1932

Abstract

Adolescence is a period of formative biological and social transition. Social cognitive processes involved in navigating increasingly complex and intimate relationships continue to develop throughout adolescence. Here, we describe the functional and structural changes occurring in the brain during this period of life and how they relate to navigating the social environment. Areas of the social brain undergo both structural changes and functional reorganization during the second decade of life, possibly reflecting a sensitive period for adapting to one's social environment. The changes in social environment that occur during adolescence might interact with increasing executive functions and heightened social sensitivity to influence a number of adolescent behaviors. We discuss the importance of considering the social environment and social rewards in research on adolescent cognition and behavior. Finally, we speculate about the potential implications of this research for society.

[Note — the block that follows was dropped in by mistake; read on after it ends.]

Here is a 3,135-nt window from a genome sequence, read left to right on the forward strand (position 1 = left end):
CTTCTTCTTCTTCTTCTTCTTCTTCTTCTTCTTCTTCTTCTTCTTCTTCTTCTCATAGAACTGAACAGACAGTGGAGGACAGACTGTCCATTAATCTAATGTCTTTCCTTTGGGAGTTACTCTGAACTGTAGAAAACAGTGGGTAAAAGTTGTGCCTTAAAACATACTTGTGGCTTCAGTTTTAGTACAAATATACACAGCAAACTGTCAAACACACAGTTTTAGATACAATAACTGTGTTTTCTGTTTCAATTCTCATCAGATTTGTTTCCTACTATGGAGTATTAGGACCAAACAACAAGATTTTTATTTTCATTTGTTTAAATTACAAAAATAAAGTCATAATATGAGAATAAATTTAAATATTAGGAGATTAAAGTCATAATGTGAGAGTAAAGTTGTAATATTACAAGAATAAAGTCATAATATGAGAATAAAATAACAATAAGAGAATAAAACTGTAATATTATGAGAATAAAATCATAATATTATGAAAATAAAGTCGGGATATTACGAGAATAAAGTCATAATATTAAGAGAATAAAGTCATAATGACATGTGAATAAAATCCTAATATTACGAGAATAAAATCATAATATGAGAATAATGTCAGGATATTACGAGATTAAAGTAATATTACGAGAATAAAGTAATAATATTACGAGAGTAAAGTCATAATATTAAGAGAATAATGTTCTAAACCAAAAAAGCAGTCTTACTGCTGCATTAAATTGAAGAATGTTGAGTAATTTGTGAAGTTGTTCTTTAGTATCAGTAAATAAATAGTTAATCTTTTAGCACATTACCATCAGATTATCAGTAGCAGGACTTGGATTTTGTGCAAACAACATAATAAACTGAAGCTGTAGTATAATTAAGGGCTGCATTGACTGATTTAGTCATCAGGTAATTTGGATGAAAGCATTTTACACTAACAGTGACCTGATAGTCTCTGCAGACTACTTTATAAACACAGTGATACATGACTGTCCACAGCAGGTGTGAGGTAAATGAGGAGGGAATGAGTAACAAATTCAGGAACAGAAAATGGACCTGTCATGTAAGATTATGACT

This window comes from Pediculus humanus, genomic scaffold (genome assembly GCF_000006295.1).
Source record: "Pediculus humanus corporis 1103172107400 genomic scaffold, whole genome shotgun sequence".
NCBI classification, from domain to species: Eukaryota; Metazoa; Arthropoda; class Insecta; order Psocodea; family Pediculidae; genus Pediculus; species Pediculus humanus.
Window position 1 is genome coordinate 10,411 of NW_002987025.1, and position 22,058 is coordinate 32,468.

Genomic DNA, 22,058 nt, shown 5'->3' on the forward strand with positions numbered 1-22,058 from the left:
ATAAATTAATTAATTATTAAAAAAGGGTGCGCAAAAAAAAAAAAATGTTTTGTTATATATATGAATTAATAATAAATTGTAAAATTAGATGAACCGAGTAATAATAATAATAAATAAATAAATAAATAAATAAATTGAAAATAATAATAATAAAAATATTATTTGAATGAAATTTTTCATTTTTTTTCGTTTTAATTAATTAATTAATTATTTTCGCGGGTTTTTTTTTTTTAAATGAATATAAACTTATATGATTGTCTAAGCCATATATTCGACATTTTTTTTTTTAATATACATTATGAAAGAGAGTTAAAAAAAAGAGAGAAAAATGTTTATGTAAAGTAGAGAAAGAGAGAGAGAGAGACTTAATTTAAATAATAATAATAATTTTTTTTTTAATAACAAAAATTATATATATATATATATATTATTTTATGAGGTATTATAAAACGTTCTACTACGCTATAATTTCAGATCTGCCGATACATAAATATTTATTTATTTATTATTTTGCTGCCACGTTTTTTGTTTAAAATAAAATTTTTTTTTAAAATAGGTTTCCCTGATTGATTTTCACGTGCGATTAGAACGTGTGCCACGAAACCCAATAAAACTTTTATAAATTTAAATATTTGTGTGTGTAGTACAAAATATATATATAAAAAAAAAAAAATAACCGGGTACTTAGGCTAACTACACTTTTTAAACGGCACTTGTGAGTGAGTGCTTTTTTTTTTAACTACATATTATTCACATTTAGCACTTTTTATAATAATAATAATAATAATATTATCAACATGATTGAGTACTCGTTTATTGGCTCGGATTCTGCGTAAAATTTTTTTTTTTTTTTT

Associated Article

There are media items related to this article:
A Lecture in Psychology: Is Adolescence a Sensitive Period for Sociocultural Processing?
Loading

Article metrics loading...

/content/journals/10.1146/annurev-psych-010213-115202
2014-01-03
2024-04-17
Loading full text...

Full text loading...

/content/journals/10.1146/annurev-psych-010213-115202
Loading
/content/journals/10.1146/annurev-psych-010213-115202
Loading

Data & Media loading...

Supplemental Material

In this lecture, Ms. Mills argues that "studies about adolescence should include measures of social influence" as social context drives many of the decisions made by adolescents. She describes how the structure and function of the social brain continue to develop during the second decade of life, and explains these changes must be taken into account.

  • Article Type: Review Article
This is a required field
Please enter a valid email address
Approval was a Success
Invalid data
An Error Occurred
Approval was partially successful, following selected items could not be processed due to error